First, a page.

How to know your laser specifications so you can choose the right measurement solution

If you want to measure the power of your laser, you need a detector and a power meter. There is a wide variety of detectors and power meters available and not all of them are compatible with each other.

They are also all designed to accommodate specific laser systems, therefore it is crucial that you select the right measurement tools.

Know your laser

When selecting a laser power measurement tool, it is important to know some of the finer points of your system. Getting these wrong could cause you to use the wrong tool, resulting in ineffective measurements and potential damage to the measurement device.

Beam size and shape

It is important to know both the beam size and the shape of your beam. The shape can be either circular, elliptic or rectangular. This refers to the physical shape of your laser beam when focused, along the axis, on a flat surface. The size measurements characterize the approximate size of this shape.

If you aren’t sure about these characteristics of your beam, you should be able to find them in the manual that came with your laser. Alternatively, the best way to check this is through the use of a beam profiler, if the beam profile of your laser has been measured before, then this information should be available in the report.

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Gentec-EO's high-accuracy laser beam measurement instruments help engineers, scientists and technicians in all sorts of laser applications from the factory to the hospital, laboratory and research center. Learn about our solutions for these measurement types:

Laser type

Lasers can be continuous wave or pulsed. Continuous Wave (CW) means that when your laser is turned on, the beam remains at the same approximate intensity, until it is programmed or manually turned off. Pulsed means that the laser is turned on for a very short time period, usually milliseconds or less, and may be fired as a single pulse or multiple pulses. Some pulsed lasers allow the user to program in pulse shaping, where you can select the time and number of pulses, how long you have between pulses, etc.

There is a good chance that your laser can be used in both pulsed and CW modes, in this case it is important to consider which mode is most important for you and your power measurement. Consider which mode that you will be using the most.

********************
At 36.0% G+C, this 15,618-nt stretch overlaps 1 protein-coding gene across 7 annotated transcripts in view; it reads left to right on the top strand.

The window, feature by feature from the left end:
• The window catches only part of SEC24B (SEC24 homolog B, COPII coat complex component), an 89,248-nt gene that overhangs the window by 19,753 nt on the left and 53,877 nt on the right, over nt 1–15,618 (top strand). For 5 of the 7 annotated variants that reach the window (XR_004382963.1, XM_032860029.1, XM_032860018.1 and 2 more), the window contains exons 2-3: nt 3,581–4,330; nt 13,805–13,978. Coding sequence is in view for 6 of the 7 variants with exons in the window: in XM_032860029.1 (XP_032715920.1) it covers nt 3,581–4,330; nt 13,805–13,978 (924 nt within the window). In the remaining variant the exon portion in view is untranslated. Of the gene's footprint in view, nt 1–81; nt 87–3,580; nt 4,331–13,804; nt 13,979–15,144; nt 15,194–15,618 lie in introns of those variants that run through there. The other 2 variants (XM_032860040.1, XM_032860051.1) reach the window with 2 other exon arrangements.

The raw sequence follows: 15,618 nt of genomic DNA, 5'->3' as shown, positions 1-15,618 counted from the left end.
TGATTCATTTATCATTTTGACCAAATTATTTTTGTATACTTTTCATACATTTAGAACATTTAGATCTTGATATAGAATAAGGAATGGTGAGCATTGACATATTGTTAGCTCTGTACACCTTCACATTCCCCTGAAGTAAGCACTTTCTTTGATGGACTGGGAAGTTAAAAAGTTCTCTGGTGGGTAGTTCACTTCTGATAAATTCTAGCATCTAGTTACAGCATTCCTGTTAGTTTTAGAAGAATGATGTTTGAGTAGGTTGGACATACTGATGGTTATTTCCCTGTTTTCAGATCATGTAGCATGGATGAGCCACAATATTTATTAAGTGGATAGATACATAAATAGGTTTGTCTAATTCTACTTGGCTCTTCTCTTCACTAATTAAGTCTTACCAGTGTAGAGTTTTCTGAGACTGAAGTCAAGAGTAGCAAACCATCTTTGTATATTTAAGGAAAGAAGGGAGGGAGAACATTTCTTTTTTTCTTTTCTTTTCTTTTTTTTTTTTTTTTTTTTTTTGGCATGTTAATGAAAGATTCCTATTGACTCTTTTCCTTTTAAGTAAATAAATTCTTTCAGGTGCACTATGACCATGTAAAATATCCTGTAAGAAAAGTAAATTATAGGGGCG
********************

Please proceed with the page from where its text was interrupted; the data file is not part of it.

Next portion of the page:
Warning: If you decide that a CW measurement is the most useful for you, then it is important that you do not operate the laser in pulsed mode when using your power meter, unless you have been advised to do so. With pulsed lasers, the very high concentration of power in a short period of time can affect matter differently from continuous power. Therefore, it is important to also check the damage thresholds of your detector in terms of both power density and energy density, to avoid permanent damage.

Laser type can also be characterized by wavelength. This is normally inherent to the laser and the active medium that is used to produce the beam. Again, you should be able to look this up in your laser manual, alternatively you may be able to discern the wavelength from the laser’s variety. For example, an Nd:YAG fiber laser would have a predominant wavelength of 1064nm.

For a CW laser you will need to know the average power (as opposed to peak power), whilst for pulsed lasers you need to know the energy per pulse (can be calculated from power and repetition rate), repetition rate and pulse width (duration of pulse in seconds).

Generally, these are all variable for a laser system, depending on what is programmed. Therefore, it is important that you know what variables you would most like to measure the power for. If you are unsure, it is advisable to be cautious and select the highest values that you expect to test for, as underestimating could result in damaging the detector.

Beam profile

There are three options for beam profile, gaussian or flat-top, your laser manual should help to answer whether your laser is gaussian or flat-top. However, ideally you want to measure your beam profile to know this answer with certainty.

If you know your laser’s M2 value, then this can be a big help, as a value near 1 suggests that your laser is gaussian, whereas a value much higher suggests that your laser is more likely to be top-hat.

Find a tool quickly

If you know the answers to these questions, you can use Gentec-EO’s product finder tool to quickly find a detector and power meter that meets your needs.

On the other hand, if you are having trouble finding out your laser specifications and you require any assistance, please do not hesitate to get in touch with us.

Gentec Electro-Optics is specialized in laser beam and terahertz source measurement and analysis. With an outstanding 50-year track record of innovation, developing and providing state-of the-art technologies to the laser market, Gentec-EO has become The Expert of the laser beam measurement field. For all sorts of laser applications from the factory to the hospital, laboratory and research center, Gentec-EO offers the broadest range of off-the-shelf and custom solutions, and stands ready to serve you now and in the future.
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